A  world  of  justice  and  peace  cannot  be created by words  alone and  it  cannot be imposed by outside forces:  it must be desired  and  must  come  about through the contribution of all.  It is essential for every human being to have a sense  of  participating, of  being a part of the decisions  and endeavors that shape the destiny of the world.32

4. From this it follows that the Church must place herself “on the side of the poor” so that she may, with them, seek the change and transformation of unjust social structures.  “Through a process of ‘conscientization’ the poor, deprived and oppressed acquire effective responsibility and participation, in the decisions which make up their lives, and thus are enabled to free themselves.”33

Thus the Church’s “walking with mankind” is preferentially a sharing of the lot and struggles of the poor and oppressed in order to seek with them true freedom and social justice in their country.  This “option for the poor” is an evangelical option:34 it is a discipleship and following of Christ whose kingdom was preached to the poor, first of all, as the Good News of God’s salvation and love.35

Compassion–a suffering with our people’s suffering, a compassion which is generative of solidarity in deed, translating into action a “preferential option for the poor”:  such is the response called for from us by the present crisis.


We have spoken of the demoralization of our people, and that on two levels:  first, on the level of a generalized discouragement and loss of hope; secondly, on  a deeper level, of an erosion of those values which constitute the basis of a truly moral and Christian Philippine society.  How should we respond to this twofold crisis?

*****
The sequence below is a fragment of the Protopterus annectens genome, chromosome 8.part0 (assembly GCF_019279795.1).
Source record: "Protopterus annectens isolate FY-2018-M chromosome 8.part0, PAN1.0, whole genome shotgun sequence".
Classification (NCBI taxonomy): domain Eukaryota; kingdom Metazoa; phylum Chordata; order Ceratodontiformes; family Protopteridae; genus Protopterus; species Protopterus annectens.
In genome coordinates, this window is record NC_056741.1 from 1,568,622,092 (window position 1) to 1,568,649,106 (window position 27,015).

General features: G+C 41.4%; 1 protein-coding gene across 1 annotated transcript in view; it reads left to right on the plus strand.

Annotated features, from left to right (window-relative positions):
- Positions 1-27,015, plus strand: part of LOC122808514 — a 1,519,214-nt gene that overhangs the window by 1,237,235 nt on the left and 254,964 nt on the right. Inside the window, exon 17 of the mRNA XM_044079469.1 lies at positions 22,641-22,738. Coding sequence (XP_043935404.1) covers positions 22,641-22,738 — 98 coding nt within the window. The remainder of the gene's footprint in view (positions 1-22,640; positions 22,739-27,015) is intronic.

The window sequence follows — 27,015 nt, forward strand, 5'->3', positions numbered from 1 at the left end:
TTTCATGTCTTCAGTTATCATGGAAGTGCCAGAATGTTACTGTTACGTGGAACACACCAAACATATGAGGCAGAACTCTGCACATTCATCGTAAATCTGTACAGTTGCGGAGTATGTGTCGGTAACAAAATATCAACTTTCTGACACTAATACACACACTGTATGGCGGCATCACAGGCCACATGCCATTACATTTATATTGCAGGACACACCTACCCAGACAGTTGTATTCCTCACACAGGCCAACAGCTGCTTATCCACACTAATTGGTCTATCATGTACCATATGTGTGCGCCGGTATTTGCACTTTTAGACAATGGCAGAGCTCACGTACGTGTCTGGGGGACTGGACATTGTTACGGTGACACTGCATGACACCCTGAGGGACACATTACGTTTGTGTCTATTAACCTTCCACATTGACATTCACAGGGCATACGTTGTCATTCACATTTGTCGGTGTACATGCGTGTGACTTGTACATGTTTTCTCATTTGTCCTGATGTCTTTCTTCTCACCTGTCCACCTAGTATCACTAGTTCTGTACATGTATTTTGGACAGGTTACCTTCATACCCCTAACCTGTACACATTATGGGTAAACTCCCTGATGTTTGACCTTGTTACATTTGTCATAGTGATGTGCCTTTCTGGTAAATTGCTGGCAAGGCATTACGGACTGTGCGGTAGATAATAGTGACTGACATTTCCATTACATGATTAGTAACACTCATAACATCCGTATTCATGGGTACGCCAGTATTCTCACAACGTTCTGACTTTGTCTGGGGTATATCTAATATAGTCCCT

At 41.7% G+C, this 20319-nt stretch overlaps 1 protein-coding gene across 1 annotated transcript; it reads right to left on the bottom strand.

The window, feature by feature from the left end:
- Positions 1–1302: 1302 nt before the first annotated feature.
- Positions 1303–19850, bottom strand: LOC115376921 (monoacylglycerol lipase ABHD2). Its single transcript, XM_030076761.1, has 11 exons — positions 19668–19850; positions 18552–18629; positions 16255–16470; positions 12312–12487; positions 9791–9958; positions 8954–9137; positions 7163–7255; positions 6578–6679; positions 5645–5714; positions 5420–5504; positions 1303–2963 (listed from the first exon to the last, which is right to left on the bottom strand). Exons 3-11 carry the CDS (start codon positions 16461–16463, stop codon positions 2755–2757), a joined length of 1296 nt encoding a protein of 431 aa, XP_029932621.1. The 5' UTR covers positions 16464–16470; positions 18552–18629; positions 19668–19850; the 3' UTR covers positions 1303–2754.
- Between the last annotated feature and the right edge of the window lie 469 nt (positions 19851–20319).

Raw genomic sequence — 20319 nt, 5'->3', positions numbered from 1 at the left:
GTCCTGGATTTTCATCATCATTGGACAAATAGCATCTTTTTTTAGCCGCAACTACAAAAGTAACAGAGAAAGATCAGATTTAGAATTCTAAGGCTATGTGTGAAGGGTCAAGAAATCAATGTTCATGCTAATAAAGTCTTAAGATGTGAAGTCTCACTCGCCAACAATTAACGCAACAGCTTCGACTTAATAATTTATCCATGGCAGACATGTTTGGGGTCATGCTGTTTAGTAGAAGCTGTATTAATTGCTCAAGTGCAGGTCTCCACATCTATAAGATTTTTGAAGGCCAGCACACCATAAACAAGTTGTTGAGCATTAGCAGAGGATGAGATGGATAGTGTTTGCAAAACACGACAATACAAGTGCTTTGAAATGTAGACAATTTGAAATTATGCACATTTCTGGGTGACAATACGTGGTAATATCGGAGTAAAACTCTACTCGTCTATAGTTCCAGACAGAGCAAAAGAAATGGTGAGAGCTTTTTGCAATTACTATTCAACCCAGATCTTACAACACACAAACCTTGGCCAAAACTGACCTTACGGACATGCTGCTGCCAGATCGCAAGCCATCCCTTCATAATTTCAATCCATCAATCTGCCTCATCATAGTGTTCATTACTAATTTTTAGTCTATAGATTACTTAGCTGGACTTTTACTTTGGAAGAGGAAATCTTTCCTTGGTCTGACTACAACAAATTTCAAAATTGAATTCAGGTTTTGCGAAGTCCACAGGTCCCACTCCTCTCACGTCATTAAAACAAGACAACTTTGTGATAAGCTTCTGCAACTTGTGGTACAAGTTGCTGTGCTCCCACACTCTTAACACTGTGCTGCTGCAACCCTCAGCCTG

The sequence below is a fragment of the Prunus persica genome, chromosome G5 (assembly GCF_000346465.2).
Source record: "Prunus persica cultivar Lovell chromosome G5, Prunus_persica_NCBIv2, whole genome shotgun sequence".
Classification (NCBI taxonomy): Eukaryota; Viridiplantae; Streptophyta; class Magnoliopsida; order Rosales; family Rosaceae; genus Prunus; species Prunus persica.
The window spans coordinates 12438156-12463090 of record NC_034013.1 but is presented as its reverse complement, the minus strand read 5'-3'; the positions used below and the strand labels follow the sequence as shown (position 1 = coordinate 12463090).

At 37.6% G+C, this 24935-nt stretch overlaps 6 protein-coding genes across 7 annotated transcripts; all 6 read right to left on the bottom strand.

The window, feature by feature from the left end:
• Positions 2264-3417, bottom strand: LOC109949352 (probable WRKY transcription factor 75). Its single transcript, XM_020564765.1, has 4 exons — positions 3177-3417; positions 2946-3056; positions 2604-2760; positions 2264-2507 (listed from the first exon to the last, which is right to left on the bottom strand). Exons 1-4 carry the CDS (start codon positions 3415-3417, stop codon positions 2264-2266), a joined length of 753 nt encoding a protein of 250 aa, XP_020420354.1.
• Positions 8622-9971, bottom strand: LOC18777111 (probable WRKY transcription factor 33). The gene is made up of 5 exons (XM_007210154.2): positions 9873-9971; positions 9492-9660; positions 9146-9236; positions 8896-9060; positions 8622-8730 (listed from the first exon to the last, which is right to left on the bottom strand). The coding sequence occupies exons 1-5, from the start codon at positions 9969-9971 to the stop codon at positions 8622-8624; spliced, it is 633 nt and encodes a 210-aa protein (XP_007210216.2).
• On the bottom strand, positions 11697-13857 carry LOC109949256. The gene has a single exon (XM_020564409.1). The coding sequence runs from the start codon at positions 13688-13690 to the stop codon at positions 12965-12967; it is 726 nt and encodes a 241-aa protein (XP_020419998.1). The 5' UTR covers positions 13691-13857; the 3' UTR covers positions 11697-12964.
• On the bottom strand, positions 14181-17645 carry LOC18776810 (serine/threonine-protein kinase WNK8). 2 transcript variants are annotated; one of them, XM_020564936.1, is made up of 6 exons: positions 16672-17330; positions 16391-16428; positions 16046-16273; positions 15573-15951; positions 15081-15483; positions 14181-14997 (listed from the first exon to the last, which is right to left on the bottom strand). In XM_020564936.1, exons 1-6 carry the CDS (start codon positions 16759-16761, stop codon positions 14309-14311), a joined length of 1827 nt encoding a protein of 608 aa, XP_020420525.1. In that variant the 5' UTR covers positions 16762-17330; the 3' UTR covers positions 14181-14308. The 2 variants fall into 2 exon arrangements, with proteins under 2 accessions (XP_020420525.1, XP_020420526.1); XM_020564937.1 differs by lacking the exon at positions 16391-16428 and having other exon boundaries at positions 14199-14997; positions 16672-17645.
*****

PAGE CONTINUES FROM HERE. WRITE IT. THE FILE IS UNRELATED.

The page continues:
We see here, we believe, a crisis in our national life which is even more serious than our current economic and political crisis:  a growing loss of a sense of oneness as a people with common meanings and common values, a growing loss of a sense of identity as a people deeply united in and motivated by our religious faith.  (For the large majority of us are a believing people joined in our Christian faith.)

Hence we must give urgent attention to a profound renewal of our sense of solidarity as a people, and of our sense of solidarity as a people of religious faith.  The sense of solidarity as a people is rooted in our common beliefs and values as a nation:  a placing–in life and practice–of the common good of our nation and people above our personal, or group, or family interest; a revitalizing of that patriotism which Christian teaching has always held as a human virtue.  And the sense of solidarity as a Christian people is rooted in those common convictions and attitudes of life which derive from and are powered by our religious faith and convictions.  These two interlocking solidarities must be renewed in our national life.  And we call on all of our people, in Church and in civil society, to reflect on this, and to move towards concerted action in this regard.

Needed change of attitudes for national solidarity

In the renewal of our sense of solidarity as a people, we see some orientations and values to which we must give special attention and emphasis:

a. a commitment to the common good of the majority of our people (in this case, the poor sectors of our people)  above narrow personal and family interest;36

b. for those engaged in various areas of public service, a deep sense of public service as a sacred trust, a commitment to honesty and integrity in the exercise of duty (in public or private life) on every level;

c. the understanding of private property, deeply rooted in Christian belief, as having first of all an orientation to the common welfare of society, and thus necessarily informed by a social dimension and a sense of sharing;37

d. a rejection of the consumerist mentality, destructive of a Christian sense of evangelical poverty;

e. a profound understanding of the value of human work, as crative of both the Christian humanism of the worker and a Christian society which is built on solidarity, justice and brotherhood.38

We may be allowed to reflect very briefly on each of these points:

1. We have a word in our culture for the attitude of individualism pursued so often amongst us, kanya-kanya , “each one for himself.”  How destructive this is we do not need to develop.  Is not this priority given to the individual interest the root of the massive flight of money from our country, of cronyism, of the sacrifice even of human lives on the altar of selfish gain?